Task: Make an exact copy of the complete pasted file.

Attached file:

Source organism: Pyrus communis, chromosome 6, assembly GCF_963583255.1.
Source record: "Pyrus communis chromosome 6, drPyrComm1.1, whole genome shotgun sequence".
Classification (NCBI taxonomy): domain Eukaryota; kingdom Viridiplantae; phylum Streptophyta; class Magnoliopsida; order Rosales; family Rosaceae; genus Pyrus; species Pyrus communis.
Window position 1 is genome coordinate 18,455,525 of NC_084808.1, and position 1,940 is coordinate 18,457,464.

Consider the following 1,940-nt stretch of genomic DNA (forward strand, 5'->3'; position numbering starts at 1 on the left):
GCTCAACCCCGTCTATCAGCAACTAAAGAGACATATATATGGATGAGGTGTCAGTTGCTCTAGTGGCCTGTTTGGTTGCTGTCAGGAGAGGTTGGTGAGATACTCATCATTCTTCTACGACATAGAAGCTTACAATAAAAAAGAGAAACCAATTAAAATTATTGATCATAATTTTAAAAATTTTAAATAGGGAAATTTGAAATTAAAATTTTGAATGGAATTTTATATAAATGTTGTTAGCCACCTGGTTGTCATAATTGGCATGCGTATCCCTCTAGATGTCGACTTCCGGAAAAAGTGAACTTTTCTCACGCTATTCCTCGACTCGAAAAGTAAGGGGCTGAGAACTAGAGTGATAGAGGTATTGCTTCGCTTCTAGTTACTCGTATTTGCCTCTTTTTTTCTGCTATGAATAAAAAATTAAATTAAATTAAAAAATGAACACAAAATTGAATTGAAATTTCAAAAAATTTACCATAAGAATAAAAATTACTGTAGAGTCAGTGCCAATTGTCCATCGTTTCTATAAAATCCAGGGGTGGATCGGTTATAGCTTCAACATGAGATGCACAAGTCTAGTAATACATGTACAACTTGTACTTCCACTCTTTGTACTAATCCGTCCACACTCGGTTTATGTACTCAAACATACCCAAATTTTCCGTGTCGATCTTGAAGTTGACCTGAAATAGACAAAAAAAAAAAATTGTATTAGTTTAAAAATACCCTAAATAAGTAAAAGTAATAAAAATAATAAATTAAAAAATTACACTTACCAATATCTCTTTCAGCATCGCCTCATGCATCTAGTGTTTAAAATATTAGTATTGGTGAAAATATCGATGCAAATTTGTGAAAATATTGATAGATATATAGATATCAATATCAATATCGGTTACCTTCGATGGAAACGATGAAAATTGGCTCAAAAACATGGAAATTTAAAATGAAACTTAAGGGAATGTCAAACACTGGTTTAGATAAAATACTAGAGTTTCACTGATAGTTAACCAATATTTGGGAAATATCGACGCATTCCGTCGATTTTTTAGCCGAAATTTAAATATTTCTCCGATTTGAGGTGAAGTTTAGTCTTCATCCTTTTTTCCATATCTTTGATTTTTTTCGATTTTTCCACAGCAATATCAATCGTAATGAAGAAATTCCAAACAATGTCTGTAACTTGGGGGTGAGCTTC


Source organism: Pyrus communis, chromosome 6, assembly GCF_963583255.1.
Source record: "Pyrus communis chromosome 6, drPyrComm1.1, whole genome shotgun sequence".
Classification (NCBI taxonomy): domain Eukaryota; kingdom Viridiplantae; phylum Streptophyta; class Magnoliopsida; order Rosales; family Rosaceae; genus Pyrus; species Pyrus communis.
Window position 1 is genome coordinate 18,455,525 of NC_084808.1, and position 1,940 is coordinate 18,457,464.

Consider the following 1,940-nt stretch of genomic DNA (forward strand, 5'->3'; position numbering starts at 1 on the left):
GCTCAACCCCGTCTATCAGCAACTAAAGAGACATATATATGGATGAGGTGTCAGTTGCTCTAGTGGCCTGTTTGGTTGCTGTCAGGAGAGGTTGGTGAGATACTCATCATTCTTCTACGACATAGAAGCTTACAATAAAAAAGAGAAACCAATTAAAATTATTGATCATAATTTTAAAAATTTTAAATAGGGAAATTTGAAATTAAAATTTTGAATGGAATTTTATATAAATGTTGTTAGCCACCTGGTTGTCATAATTGGCATGCGTATCCCTCTAGATGTCGACTTCCGGAAAAAGTGAACTTTTCTCACGCTATTCCTCGACTCGAAAAGTAAGGGGCTGAGAACTAGAGTGATAGAGGTATTGCTTCGCTTCTAGTTACTCGTATTTGCCTCTTTTTTTCTGCTATGAATAAAAAATTAAATTAAATTAAAAAATGAACACAAAATTGAATTGAAATTTCAAAAAATTTACCATAAGAATAAAAATTACTGTAGAGTCAGTGCCAATTGTCCATCGTTTCTATAAAATCCAGGGGTGGATCGGTTATAGCTTCAACATGAGATGCACAAGTCTAGTAATACATGTACAACTTGTACTTCCACTCTTTGTACTAATCCGTCCACACTCGGTTTATGTACTCAAACATACCCAAATTTTCCGTGTCGATCTTGAAGTTGACCTGAAATAGACAAAAAAAAAAAATTGTATTAGTTTAAAAATACCCTAAATAAGTAAAAGTAATAAAAATAATAAATTAAAAAATTACACTTACCAATATCTCTTTCAGCATCGCCTCATGCATCTAGTGTTTAAAATATTAGTATTGGTGAAAATATCGATGCAAATTTGTGAAAATATTGATAGATATATAGATATCAATATCAATATCGGTTACCTTCGATGGAAACGATGAAAATTGGCTCAAAAACATGGAAATTTAAAATGAAACTTAAGGGAATGTCAAACACTGGTTTAGATAAAATACTAGAGTTTCACTGATAGTTAACCAATATTTGGGAAATATCGACGCATTCCGTCGATTTTTTAGCCGAAATTTAAATATTTCTCCGATTTGAGGTGAAGTTTAGTCTTCATCCTTTTTTCCATATCTTTGATTTTTTTCGATTTTTCCACAGCAATATCAATCGTAATGAAGAAATTCCAAACAATGTCTGTAACTTGGGGGTGAGCTTC